After an examination of facts and statistics, it’s clear that the playing field is not yet level for women in the workplace. When you look at participation and pay, the patriarchy is still exerting its dominance in workspaces across all industries. Research confirms it: The pay gap is real, women suffer in male-dominated spaces, and most men do not make the effort to actively invite and recruit women in the workplace.
The Gender Pay Gap: Not a Myth
While the United Kingdom can claim it provides superior healthcare than some other developed nations, there’s more to women’s equality than medical and home care support. Although our government created rules to ensure the closure of the gender wage gap in the U.K., rates remain stagnant. A follow-up study revealed that companies with the largest wage gap problems improved slightly, but elsewhere there was limited improvement.
Women are closing the gap in other ways. In the United States, women are just as likely as men to have college degrees — and in cities, women are more likely. However, when it comes to other rates of measure, such as home ownership or participation in the tech industry, women still fall behind in success.
Especially in Allied nations in World War II, when men went to war, women worked men’s usual jobs to keep nations going. In the 1970s and 1980s, 37% of those pursuing tech degrees were women — but the birth of Silicon Valley subculture drove that number down to 24% in 2017, despite the need for technical proficiency rising worldwide.
Currently, in the United Kingdom, only 16% of tech workers are women, and they have an average salary of £39,300.There is a 16% pay gap for women in tech, leaving females trailing behind male coworkers of similar proficiency.
Offices: Made for Men
If you believe that modern workplaces are fair to women, consider what they have to go through:
- Rampant sexism and harassment.
- Being expected to organize social gatherings for the office.
- Taking on the emotional labor of ensuring teams get along, including supporting coworkers after hours via text message.
- The extra 30 minutes it takes to do makeup in the morning because it’s expected of women on the job.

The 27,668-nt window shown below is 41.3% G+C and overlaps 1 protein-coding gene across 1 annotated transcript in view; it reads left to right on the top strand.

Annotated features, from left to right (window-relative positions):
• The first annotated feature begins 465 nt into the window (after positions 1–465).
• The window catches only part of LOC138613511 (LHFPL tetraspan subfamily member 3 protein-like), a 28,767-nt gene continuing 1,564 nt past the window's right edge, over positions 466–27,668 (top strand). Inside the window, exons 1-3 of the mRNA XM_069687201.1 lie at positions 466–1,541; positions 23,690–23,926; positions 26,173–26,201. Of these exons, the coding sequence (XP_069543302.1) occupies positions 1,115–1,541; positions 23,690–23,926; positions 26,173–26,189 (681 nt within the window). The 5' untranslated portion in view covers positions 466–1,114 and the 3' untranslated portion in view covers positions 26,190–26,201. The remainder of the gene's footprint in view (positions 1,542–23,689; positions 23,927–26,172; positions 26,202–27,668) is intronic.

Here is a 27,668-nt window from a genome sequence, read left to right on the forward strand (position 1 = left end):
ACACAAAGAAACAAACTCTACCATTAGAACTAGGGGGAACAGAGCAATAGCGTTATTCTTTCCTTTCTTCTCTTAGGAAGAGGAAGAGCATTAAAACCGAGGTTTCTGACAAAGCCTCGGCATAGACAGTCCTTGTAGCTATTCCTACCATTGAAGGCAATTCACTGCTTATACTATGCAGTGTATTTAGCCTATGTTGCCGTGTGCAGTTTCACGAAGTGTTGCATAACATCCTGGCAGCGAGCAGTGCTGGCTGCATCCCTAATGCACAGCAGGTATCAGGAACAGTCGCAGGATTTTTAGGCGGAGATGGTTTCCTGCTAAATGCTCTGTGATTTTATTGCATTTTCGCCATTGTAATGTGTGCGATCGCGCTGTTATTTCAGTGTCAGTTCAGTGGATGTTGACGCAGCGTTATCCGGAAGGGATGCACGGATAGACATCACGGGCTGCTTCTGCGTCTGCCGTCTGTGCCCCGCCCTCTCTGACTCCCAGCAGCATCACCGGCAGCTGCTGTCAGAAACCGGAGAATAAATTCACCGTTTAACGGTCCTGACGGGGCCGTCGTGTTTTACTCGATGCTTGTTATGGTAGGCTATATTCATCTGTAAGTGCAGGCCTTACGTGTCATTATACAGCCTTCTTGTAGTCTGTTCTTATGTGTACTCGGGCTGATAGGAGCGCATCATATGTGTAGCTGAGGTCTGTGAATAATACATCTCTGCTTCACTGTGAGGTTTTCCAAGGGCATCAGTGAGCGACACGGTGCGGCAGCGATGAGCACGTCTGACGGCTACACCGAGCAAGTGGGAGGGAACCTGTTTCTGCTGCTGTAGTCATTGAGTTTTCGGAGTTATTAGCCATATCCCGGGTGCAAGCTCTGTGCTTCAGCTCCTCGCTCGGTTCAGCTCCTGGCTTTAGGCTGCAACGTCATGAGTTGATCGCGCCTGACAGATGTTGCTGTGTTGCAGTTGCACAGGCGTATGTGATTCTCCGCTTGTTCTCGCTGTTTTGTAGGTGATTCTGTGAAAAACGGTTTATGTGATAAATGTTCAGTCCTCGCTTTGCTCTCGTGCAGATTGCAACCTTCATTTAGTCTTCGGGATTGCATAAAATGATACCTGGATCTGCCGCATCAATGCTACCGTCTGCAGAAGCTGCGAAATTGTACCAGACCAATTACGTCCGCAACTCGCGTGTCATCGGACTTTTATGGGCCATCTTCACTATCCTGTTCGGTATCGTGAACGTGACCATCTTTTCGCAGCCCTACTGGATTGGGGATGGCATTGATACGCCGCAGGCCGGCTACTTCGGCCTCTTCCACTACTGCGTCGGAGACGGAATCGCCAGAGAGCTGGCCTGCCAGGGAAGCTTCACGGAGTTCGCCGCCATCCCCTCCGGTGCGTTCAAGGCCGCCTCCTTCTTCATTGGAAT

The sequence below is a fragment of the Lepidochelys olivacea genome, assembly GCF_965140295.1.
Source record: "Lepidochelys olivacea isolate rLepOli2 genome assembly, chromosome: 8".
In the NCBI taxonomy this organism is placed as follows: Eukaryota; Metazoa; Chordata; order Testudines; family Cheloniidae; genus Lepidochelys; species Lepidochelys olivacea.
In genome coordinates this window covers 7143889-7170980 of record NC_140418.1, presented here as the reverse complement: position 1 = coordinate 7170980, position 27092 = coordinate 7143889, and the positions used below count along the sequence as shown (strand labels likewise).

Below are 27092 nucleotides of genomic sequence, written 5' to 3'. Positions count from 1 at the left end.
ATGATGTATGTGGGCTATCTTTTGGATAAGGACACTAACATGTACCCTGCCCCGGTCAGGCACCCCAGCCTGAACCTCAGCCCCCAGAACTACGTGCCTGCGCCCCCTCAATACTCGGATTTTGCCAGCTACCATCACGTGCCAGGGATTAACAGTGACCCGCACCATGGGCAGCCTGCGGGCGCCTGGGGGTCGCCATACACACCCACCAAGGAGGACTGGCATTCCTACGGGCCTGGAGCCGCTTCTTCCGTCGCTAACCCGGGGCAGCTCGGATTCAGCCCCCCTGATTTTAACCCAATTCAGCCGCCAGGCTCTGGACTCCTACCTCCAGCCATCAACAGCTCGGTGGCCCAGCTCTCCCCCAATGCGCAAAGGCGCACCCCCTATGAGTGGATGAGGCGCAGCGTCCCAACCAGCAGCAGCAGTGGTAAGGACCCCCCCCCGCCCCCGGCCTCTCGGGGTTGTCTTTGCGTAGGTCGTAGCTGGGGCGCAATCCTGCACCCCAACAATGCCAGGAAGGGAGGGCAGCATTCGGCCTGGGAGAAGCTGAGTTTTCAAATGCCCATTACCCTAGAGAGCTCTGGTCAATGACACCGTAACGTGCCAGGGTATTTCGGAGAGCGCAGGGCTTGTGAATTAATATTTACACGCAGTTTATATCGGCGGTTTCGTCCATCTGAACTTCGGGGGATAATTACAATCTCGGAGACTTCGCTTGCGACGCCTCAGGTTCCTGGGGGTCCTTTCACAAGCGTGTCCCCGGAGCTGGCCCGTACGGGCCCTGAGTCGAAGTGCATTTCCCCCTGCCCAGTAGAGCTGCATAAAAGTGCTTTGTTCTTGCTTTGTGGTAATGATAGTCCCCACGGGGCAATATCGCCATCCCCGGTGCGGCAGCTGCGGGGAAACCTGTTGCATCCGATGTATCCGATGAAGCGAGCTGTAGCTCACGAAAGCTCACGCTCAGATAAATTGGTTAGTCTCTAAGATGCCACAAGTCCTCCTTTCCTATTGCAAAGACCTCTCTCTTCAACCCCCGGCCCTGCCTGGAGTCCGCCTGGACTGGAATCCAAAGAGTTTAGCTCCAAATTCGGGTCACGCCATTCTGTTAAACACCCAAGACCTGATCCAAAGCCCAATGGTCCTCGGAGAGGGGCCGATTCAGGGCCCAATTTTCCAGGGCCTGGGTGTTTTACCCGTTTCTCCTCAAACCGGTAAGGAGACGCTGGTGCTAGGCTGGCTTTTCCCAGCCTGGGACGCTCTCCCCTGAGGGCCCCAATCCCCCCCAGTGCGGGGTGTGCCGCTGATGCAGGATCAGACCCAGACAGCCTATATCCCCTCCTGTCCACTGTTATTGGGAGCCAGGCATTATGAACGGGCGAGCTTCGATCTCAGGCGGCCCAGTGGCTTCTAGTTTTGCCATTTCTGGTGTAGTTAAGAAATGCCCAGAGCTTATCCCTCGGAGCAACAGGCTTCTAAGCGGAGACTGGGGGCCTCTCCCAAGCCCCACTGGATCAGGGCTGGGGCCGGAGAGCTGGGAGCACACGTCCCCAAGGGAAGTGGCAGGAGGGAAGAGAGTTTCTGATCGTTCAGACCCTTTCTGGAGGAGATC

- Lack of remote work opportunities, so that duties at home can more easily be completed.
- Dealing with frigid temperatures so men are comfortable. There have even been studies showing that women actually perform poorer on tests after being exposed to chilly office settings.
These are just some of the difficulties many women frequently deal with in an office setting.
The “office mom,” who often doubles as an “HR lady” (with years of experience and qualifications in people management, by the way) usually manages administrative duties well below their area of expertise. Many “office moms” pull double-duty, not just in the workplace but between work and home. They’ve got to order coffee for the office and do all the grocery shopping at home. They are expected to make sure employees are encouraged to clock in on time but also get kids to school on time. The same isn’t usually expected of men in an HR or administrative role, and women aren’t compensated more for these duties.
Additionally, being the only woman in an office or department (as commonly occurs in tech) can have a negative impact on women’s health. It can literally make women sick.
Women Suffer From Work-Related Stress and Injuries
Looking at the disparity in workers’ compensation claims also reveals some interesting information. While the likelihood of filing a compensation claim increases for those who have filed a prior claim, this is even more true for women, who disproportionately suffer from claim-related depression and migraines.
Because many of these spaces traditionally exist for men, we need to think about more supportive designs, new company structures, and other ways to support the needs of women at work.
Supporting Women in the Workplace
Offering women the support they need in the workplace can mitigate costs and high turnover, and it can keep women’s voices on the team. While some men might be uncomfortable with changes, it’s important to remember that office and manufacturing environments were designed by men and for men from the beginning.
Creating change provides us with the equality that should have been present in the first place, and many of these changes are free and inexpensive.
Leadership initiatives: Women make up half of the workforce, but comprise only 16% of leadership roles. The reasons women don’t get promoted as frequently as men are complex, but it’s important to consider when it’s time to offer a promotion.
Listen to women: The average man will interrupt a woman 33% more than when he’s speaking with a man. Due to bias, men inherently disbelieve and question women more than they do men. When women speak up, audiences perceive them as taking up more time and space than they do. To mitigate this problem, listen to women actively, and respond with acknowledgement and action.
Ask for feedback: Ask employees for anonymous feedback. You’ll be surprised at what you hear from marginalized employees. Act on the feedback you get.
Represent women at events: Women are often underrepresented at tech events in particular. Hosting an event? Consider hiring a qualified woman to speak at it. Make sure you extend a direct invitation, rather than assuming someone will just show up or apply.
Office spaces are only the beginning of this conversation. Industries like manufacturing and sex work frequently marginalize women.
If you’re one of the people claiming the playing field is level for women, take a look at the statistics and think again. Then, consider what can be done to make workspaces more equal, beginning with your personal actions.